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Oil prices slip as coronavirus gloom festers


WORLDWIDE: HEADLINES  

Investors see Biden’s 15% minimum tax offer as positive 

Investors hailed U.S. President Joe Biden’s offer on Thursday to scrap his proposed 28% corporate tax hike as a move in the right direction and embraced the idea of a compromise that could allow an infrastructure and tax package to move through Congress. 

Biden offered to set a minimum tax rate that companies should pay at 15%, two sources familiar with the matter said, in what would be a major concession by the Democratic president as he works to hammer out a deal with Republicans. 

In return, Republicans would have to agree to at least $1 trillion in new infrastructure spending, versus the president’s original proposal for a $2.25 trillion package. 

“To set those rates at 15%, I think it would be great for the market,” said Gary Bradshaw, portfolio manager at Hodges Capital Management in Dallas. 

Raising the global minimum rate on U.S. companies’ foreign income to 21% from 10.5% and the corporate tax rate to 28% from 21%, among other Biden tax proposals, would slash earnings per share by about 7.6% next year, Morgan Stanley said on Monday. 

Headlines on Biden’s proposal led the S&P 500 to trim losses by about half of 1%, though the market still closed lower. 

Investors would welcome a compromise that allows the infrastructure and tax package to pass in Congress, said Rick Meckler, a partner at Cherry Lane Investments in New Vernon, New Jersey. 

“The alternative is the potential for a much more extreme package voted on only by Democrats,” Meckler said. 

Rob Sechan, managing partner and co-founder at Newedge Wealth in New York, said anything that is less than the expected 28% tax hike will help the market. 

Full coverage: REUTERS 

Boeing CEO warns of airline supply constraints, U.S.-China trade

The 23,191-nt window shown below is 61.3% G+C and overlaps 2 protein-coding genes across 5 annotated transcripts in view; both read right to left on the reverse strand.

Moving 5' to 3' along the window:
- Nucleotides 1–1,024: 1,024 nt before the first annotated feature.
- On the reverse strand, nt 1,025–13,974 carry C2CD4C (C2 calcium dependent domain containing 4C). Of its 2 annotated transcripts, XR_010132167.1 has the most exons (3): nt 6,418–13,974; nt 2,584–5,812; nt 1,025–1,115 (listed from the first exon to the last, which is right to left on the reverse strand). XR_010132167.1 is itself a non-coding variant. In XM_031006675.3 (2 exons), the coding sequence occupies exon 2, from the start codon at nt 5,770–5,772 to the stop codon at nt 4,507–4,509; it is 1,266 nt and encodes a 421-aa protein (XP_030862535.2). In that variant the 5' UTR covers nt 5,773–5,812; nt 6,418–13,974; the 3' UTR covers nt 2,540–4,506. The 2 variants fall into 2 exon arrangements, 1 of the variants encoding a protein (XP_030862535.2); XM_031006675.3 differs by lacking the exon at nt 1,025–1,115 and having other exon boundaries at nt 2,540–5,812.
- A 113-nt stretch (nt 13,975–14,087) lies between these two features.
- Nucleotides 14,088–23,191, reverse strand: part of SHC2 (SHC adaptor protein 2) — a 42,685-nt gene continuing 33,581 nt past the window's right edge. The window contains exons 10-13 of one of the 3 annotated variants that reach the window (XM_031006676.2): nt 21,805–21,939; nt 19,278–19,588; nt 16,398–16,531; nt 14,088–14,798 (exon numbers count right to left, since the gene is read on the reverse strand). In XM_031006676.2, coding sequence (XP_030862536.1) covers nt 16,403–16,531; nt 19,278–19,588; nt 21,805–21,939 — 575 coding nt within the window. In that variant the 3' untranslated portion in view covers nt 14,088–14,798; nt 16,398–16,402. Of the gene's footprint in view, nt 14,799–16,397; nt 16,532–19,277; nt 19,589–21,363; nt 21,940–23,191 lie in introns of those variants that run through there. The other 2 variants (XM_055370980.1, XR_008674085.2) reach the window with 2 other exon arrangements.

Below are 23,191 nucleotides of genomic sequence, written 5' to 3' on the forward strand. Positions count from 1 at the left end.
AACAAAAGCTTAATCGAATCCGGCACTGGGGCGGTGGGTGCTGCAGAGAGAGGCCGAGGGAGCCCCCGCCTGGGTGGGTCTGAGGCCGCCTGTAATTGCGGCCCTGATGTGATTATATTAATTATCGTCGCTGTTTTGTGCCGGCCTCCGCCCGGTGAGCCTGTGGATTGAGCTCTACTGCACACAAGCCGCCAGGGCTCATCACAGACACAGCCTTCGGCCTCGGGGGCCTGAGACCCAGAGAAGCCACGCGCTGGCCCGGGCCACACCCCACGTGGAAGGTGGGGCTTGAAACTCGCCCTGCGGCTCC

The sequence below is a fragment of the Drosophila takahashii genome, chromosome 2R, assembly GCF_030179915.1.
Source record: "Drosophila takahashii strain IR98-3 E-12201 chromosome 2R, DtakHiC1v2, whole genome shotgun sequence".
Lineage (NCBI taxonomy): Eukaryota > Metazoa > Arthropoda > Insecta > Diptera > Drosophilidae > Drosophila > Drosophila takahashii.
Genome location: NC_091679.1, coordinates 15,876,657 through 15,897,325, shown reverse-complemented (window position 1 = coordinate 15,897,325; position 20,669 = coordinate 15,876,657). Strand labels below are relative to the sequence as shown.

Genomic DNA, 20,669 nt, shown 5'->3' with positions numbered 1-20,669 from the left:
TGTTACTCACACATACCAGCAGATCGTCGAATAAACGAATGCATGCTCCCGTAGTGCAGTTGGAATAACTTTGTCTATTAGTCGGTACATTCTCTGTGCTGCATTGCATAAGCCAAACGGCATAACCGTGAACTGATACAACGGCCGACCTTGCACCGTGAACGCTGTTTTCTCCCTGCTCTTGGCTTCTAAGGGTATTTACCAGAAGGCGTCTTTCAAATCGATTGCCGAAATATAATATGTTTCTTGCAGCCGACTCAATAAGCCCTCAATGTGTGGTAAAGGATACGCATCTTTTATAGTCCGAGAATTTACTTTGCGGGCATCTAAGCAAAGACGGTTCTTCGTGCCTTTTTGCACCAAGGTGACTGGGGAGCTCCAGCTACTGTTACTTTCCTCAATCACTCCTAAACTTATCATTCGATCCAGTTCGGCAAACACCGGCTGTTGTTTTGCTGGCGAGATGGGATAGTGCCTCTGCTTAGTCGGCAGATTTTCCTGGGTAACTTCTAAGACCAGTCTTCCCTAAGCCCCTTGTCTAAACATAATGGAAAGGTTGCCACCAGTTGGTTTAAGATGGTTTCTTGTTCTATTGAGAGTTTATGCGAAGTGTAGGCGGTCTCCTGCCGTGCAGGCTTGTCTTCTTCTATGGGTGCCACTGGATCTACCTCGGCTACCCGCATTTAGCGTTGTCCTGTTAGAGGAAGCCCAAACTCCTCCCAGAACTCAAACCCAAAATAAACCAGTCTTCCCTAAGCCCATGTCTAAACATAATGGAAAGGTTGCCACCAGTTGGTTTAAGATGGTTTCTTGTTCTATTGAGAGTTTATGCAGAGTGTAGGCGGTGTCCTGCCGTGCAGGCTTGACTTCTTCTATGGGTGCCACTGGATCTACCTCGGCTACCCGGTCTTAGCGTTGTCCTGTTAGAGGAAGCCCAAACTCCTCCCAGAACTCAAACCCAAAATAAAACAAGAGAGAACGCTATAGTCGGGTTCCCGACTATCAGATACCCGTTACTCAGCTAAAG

Boeing Co (BA.N) Chief Executive Dave Calhoun on Thursday said there could be “supply constraints” beginning in the summer after a “more robust” recovery than he expected from the aviation downturn during the pandemic. 

Speaking at a Bernstein virtual conference, Calhoun also said he expects Boeing will be able to deliver the “lion’s share” of roughly 100 787 aircraft sitting in inventory due to production defects and weakened demand. 

With U.S. leisure travel going “gangbusters” and carriers needing to rehire and rebuild their networks and supply chains, Calhoun pointed to likely “supply constraints for a while 

“I think that will mean it’s a healthy recovery and they’ll get back to former pricing levels sooner rather than later,” Calhoun added. 

Boeing is working to emerge from a safety scandal following two deadly crashes of its 737 MAX airliner and an air travel collapse during the pandemic. 

It is also trying to decide the timing of its next new jet program, a multibillion-dollar dilemma that has sparked an internal debate and put the future of the largest U.S. exporter on the line, industry insiders say. 

Calhoun said it would not be “all that long” before Boeing announces plans, but said the plane maker is not rushing the decision. 

Regardless, Calhoun said efficiency gains on the aircraft would have to be found during design and assembly, as the next quantum leap in engine technology remains years away. 

Full coverage: REUTERS 

WORLDWIDE: FINANCE / MARKETS  

Oil prices slip as coronavirus gloom festers 

Oil prices dropped on Friday as concerns about the patchy roll-out of anti-coronavirus vaccinations around the globe tempered optimism earlier in the week that demand for fuels was recovering from the depths of the pandemic. 

Brent crude was down 29 cents, or 0.4%, at $71.02 a barrel by 0057 GMT, after falling 4 cents on Thursday following a gain to the highest since May 2019. The contract is on track for a gain of nearly 2% this week. 

U.S. oil also fell 29 cents, or 0.4%, to $68.52, having dropped 2 cents in the previous session, while heading for a gain of more than 2% this week. 

“We continue to view oil demand recovery as largely a function of vaccinations,” JPMorgan Chase commodities analysts said in a note. 

“America and Europe are well advanced in their inoculation efforts,” analysts noted, but sluggish vaccination roll-outs in developed and emerging Asian countries alike mean “there is no clear end in sight to social distancing restrictions in the region.”